The seventh proposition is so thoroughly fallacious that Euclid would have done better not to attempt a proof. In the first place, it uses an undefined term in the enunciation, namely, on the same side. The definition requires an axiom, and may be set forth as follows: Given a line AB and a point C, with regard to any point D in the plane ABC, three cases may arise; (1) the straight line CD does not meet AB; (2) CD meets AB, produced if necessary, in a point not between C and D; (3) CD meets AB in a point between C and D. In cases (1) and (2), C and D are said to be on the same side of AB; in case (3), on opposite sides. The above very complicated axiom is better replaced by the following two: (1) Given three points A, B, C, a point D between B and C, and a point G between A and D, BG produced meets AC in a point between A and C; (2) A, B, C, D being as before, and E being between A and C, AD and BE meet in a point between A and D and also between B and E.1 (The definition of between is long, and I omit it here for want of space.) The proof of I.7 further assumes that if C and D be on the same side of AB, then if CB is between CA and CD, DA is between DC and DB; while if CB is between CD and AC produced, then AD produced is between DC and DB. This is a very complicated assumption, of which Euclid is to all appearance completely ignorant. The assumption may be stated more simply as follows: Of three lines in a plane starting from a point, either there is one which is between the other two, or else any one of them produced is between the other two. But in this statement, the meaning of between has to be very carefully defined.
I.8 involves the same fallacy as I.4, and requires the same axiom as to the existence of congruent triangles in different places. In the following propositions, we require the equality of all right angles, which is not a true axiom, since it is demonstrable.2 I.12 involves the assumption that a circle meets a line in two points or in none, which has not been in any way demonstrated. Its demonstration requires an axiom of continuity, by the help of which the circle can be dispensed with as an independent figure.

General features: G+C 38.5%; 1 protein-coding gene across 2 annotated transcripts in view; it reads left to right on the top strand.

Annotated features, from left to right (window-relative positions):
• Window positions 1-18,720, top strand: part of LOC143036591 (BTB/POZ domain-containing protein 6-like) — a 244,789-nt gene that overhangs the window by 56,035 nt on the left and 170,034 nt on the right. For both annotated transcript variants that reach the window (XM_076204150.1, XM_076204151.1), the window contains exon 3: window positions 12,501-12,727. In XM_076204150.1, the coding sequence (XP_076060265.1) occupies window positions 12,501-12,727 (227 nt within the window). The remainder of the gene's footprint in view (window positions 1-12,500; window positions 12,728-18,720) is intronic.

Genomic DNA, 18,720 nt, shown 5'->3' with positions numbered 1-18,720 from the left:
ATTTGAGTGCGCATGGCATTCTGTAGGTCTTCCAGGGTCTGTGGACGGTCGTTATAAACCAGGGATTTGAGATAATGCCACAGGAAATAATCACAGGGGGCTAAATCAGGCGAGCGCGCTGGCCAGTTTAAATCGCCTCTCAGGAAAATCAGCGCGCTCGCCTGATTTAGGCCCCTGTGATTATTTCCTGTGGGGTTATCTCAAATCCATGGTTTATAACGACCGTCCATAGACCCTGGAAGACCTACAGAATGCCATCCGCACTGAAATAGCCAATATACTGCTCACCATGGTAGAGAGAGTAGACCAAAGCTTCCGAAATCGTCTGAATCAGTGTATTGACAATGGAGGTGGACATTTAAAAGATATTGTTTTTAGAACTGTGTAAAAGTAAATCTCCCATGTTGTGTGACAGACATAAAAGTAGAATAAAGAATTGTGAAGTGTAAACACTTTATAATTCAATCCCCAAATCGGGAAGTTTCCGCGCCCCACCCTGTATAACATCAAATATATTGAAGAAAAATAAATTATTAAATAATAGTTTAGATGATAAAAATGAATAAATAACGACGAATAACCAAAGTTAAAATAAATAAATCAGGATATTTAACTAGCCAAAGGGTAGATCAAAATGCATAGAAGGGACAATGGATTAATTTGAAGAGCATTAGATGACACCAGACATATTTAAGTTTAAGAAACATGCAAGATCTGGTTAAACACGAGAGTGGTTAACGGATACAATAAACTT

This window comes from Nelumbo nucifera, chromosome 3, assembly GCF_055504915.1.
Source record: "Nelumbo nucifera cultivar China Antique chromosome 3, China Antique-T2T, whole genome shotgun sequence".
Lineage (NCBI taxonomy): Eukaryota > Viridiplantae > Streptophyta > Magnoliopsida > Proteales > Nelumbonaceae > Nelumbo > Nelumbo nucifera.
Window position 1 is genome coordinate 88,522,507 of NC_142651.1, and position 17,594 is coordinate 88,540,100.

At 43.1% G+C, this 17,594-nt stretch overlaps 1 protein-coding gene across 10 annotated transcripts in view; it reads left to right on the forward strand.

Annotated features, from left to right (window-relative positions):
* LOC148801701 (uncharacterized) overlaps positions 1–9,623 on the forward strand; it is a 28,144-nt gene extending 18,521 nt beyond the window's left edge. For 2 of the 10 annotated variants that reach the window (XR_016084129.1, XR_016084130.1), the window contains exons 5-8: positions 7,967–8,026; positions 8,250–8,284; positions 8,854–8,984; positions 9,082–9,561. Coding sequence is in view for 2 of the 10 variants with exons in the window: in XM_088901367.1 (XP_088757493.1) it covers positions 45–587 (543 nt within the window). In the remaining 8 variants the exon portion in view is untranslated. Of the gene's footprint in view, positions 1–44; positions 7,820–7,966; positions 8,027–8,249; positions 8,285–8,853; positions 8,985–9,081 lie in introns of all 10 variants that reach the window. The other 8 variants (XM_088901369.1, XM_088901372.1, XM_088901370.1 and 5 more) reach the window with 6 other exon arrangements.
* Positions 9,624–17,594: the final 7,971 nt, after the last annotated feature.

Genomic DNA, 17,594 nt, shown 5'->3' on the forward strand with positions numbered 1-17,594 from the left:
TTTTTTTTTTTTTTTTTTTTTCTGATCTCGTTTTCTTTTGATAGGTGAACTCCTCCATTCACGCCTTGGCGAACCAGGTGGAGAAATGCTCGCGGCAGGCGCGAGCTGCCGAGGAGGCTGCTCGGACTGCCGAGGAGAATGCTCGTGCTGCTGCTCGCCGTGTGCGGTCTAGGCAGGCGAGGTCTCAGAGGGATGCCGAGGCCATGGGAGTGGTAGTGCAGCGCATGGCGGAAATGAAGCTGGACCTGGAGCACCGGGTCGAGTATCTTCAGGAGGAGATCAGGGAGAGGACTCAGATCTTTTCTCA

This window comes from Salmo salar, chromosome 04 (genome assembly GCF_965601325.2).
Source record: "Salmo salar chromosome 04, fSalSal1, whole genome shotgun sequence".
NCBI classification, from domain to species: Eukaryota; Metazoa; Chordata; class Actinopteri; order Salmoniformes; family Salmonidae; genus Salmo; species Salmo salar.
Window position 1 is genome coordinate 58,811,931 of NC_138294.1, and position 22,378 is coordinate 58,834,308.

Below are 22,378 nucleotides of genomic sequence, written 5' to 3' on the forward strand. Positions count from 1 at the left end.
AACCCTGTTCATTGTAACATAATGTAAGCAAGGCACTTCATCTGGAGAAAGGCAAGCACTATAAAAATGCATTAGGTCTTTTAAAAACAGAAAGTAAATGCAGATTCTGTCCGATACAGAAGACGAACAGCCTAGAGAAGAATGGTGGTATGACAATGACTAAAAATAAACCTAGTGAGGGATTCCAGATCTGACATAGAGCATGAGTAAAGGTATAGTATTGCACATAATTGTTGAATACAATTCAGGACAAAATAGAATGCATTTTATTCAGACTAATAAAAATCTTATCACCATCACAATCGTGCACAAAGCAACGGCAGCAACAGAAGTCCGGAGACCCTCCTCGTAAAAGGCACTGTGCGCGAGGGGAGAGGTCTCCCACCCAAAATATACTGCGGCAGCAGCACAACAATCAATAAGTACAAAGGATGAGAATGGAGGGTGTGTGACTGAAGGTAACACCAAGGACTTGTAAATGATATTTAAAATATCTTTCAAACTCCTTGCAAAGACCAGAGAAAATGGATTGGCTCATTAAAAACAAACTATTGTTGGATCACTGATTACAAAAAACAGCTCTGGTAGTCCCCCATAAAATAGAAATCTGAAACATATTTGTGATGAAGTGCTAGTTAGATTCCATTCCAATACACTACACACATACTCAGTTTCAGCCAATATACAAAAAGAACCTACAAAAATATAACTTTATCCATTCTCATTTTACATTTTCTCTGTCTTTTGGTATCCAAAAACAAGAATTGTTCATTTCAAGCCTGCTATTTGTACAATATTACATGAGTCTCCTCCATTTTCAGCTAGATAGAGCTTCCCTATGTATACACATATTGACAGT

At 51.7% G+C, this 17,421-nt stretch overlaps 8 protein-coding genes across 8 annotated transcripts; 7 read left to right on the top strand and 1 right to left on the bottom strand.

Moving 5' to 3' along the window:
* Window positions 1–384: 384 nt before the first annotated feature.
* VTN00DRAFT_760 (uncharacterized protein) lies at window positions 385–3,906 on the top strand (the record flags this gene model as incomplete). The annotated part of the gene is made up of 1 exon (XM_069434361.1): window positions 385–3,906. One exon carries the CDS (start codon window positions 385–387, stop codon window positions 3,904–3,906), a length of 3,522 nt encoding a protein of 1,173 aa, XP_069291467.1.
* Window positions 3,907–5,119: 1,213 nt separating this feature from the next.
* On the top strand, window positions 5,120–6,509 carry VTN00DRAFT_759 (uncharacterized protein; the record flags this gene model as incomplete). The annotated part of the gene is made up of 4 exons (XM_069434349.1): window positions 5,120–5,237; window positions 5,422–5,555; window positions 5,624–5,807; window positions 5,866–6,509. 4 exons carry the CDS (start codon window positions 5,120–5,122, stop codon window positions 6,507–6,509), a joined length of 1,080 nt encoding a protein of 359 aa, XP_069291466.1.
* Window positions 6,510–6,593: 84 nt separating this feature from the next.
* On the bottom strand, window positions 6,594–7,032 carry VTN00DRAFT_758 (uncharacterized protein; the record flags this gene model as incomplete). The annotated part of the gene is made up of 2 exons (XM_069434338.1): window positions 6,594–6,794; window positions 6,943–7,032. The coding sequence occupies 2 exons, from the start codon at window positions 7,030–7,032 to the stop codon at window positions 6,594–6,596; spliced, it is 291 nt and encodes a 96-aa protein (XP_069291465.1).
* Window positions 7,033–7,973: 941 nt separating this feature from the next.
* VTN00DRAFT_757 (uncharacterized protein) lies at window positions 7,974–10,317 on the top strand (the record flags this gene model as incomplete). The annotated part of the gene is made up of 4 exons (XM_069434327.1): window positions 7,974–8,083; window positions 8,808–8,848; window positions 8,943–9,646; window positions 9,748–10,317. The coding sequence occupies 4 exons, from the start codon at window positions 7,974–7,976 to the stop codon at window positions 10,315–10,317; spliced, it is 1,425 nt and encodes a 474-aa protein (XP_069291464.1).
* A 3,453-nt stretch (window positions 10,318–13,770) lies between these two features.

I.16 is false in elliptic space, although Euclid does not explicitly employ any assumption which fails for that space. Implicitly, he uses the following: If ABC be a triangle, and E the middle point of AC; and if BE be produced to F so that BE=EF, then CF is between CA and BC produced. In spaces where the straight line is not a closed series, this follows from the axioms mentioned in connection with I.6 and I.7. No other points of interest, except that I.26 involves the same fallacy as I.4 and I.8, arise until we come to parallels; and the treatment of parallels in Euclid is, so far as I know, wholly free from logical defects.
Many more general criticisms might be passed on Euclid’s methods, and on his conception of Geometry; but the above definite fallacies seem sufficient to show that the value of his work as a masterpiece of logic has been very grossly exaggerated.